WHO Report: Alcohol Responsible for Nearly Three Million Deaths Annually

The World Health Organization (WHO) has revealed that alcohol-related deaths continue to claim nearly three million lives each year, describing the death rate as “unacceptably high” despite a slight decline in recent years.

In its latest report on alcohol and health, the United Nations health agency highlighted that alcohol is responsible for nearly one in 20 deaths globally each year.

These fatalities are caused by factors such as drink driving, alcohol-induced violence and abuse, and a range of diseases and disorders.

According to the report, alcohol consumption accounted for 2.6 million deaths in 2019, representing 4.7 percent of all deaths worldwide that year. It also noted that nearly three-quarters of these deaths were among men.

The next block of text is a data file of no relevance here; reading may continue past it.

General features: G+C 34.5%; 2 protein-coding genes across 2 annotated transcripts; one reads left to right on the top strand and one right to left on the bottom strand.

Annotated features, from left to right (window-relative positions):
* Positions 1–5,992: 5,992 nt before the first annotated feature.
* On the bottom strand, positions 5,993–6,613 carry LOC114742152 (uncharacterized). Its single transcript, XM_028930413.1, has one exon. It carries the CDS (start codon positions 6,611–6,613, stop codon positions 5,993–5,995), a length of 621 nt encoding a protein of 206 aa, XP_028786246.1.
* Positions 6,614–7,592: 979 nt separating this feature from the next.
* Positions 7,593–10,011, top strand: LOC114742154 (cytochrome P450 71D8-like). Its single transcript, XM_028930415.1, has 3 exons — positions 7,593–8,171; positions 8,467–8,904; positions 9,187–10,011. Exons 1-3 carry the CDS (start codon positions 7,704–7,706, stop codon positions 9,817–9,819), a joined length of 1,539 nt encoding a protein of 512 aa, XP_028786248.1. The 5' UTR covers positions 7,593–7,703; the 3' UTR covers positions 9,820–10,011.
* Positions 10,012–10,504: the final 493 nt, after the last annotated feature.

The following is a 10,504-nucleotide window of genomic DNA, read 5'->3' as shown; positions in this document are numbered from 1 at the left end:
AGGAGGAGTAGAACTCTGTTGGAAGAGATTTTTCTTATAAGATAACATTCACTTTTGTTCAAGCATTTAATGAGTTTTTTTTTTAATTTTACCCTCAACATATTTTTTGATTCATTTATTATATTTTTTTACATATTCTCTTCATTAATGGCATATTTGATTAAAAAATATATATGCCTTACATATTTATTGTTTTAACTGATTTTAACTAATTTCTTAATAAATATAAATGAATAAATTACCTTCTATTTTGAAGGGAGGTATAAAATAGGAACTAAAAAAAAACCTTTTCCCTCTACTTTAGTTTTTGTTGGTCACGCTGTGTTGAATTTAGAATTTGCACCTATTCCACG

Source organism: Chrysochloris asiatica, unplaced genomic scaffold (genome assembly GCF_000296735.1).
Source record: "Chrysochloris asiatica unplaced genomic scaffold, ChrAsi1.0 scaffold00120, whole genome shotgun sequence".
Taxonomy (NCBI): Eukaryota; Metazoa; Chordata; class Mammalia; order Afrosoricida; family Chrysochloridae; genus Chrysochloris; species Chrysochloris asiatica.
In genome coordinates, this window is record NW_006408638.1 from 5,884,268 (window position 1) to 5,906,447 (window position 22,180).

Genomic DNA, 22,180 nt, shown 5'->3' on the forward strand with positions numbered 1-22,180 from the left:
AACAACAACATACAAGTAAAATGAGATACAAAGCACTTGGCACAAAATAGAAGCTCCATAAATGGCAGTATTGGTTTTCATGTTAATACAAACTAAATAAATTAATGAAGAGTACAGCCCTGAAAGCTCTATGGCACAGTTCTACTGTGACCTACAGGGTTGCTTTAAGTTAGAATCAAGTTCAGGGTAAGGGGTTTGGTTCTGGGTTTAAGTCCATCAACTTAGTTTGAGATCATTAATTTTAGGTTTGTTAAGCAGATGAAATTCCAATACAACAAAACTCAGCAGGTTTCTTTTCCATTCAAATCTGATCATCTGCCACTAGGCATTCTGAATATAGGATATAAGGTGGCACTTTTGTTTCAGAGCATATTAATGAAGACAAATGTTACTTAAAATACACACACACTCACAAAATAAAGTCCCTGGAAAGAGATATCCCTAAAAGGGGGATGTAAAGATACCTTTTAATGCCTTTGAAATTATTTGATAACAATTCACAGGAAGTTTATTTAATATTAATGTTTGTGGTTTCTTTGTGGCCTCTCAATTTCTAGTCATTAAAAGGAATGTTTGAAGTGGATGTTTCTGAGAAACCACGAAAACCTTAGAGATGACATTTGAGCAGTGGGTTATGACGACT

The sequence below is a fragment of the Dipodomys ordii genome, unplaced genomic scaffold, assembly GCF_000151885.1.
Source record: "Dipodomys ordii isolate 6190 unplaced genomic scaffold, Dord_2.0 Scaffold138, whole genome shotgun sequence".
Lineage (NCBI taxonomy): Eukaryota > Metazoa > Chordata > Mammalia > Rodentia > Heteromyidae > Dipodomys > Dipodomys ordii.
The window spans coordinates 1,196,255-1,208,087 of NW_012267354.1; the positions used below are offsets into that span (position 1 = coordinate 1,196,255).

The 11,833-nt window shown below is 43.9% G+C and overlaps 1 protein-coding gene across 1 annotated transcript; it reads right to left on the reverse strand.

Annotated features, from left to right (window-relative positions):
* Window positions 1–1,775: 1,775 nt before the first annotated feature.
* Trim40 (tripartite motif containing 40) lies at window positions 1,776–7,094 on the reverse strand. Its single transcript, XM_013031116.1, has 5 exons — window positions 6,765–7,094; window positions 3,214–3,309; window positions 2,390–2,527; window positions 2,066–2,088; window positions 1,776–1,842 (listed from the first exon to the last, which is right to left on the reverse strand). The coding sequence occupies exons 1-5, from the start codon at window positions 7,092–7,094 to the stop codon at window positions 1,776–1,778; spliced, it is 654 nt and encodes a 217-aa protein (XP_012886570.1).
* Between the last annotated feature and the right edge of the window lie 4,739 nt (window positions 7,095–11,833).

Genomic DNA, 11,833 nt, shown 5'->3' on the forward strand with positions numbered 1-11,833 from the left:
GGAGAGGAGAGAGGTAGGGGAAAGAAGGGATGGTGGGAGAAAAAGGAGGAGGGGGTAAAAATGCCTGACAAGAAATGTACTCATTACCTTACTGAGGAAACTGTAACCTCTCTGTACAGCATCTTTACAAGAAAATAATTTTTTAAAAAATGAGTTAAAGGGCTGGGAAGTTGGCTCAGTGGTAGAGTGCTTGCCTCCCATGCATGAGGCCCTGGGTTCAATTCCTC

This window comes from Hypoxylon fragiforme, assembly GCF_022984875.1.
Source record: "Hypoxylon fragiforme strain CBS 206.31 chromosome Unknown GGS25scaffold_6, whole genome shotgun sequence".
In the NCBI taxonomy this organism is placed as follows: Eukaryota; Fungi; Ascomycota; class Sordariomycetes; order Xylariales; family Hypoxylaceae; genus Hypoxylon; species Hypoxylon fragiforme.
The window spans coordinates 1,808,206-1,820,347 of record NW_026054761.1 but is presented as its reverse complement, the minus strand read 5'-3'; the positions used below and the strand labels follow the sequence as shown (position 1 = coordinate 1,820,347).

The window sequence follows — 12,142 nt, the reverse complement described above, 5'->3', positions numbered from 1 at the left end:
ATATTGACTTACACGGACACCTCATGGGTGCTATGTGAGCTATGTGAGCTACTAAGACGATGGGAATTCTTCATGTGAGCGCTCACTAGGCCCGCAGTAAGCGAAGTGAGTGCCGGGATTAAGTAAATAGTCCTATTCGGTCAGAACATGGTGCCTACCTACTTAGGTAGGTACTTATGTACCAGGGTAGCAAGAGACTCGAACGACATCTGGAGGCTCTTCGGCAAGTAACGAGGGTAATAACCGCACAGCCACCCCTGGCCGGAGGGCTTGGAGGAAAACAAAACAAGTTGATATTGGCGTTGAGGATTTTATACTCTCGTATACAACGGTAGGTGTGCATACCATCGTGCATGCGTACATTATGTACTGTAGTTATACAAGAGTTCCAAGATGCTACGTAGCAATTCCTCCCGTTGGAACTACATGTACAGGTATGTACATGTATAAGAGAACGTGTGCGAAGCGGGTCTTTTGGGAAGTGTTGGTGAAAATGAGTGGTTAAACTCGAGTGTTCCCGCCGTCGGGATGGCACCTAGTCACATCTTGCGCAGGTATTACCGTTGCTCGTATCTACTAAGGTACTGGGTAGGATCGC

“Substance use severely harms individual health, increasing the risk of chronic diseases, mental health conditions, and tragically resulting in millions of preventable deaths every year,” said WHO Director-General Tedros Adhanom Ghebreyesus. He acknowledged that there has been “some reduction in alcohol consumption and related harm worldwide since 2010,” but emphasized that “the health and social burden due to alcohol use remains unacceptably high.”

The report underscored that younger people are disproportionately affected by alcohol-related deaths. In 2019, the highest proportion of alcohol-attributable deaths—13 percent—occurred among individuals aged 20 to 39.

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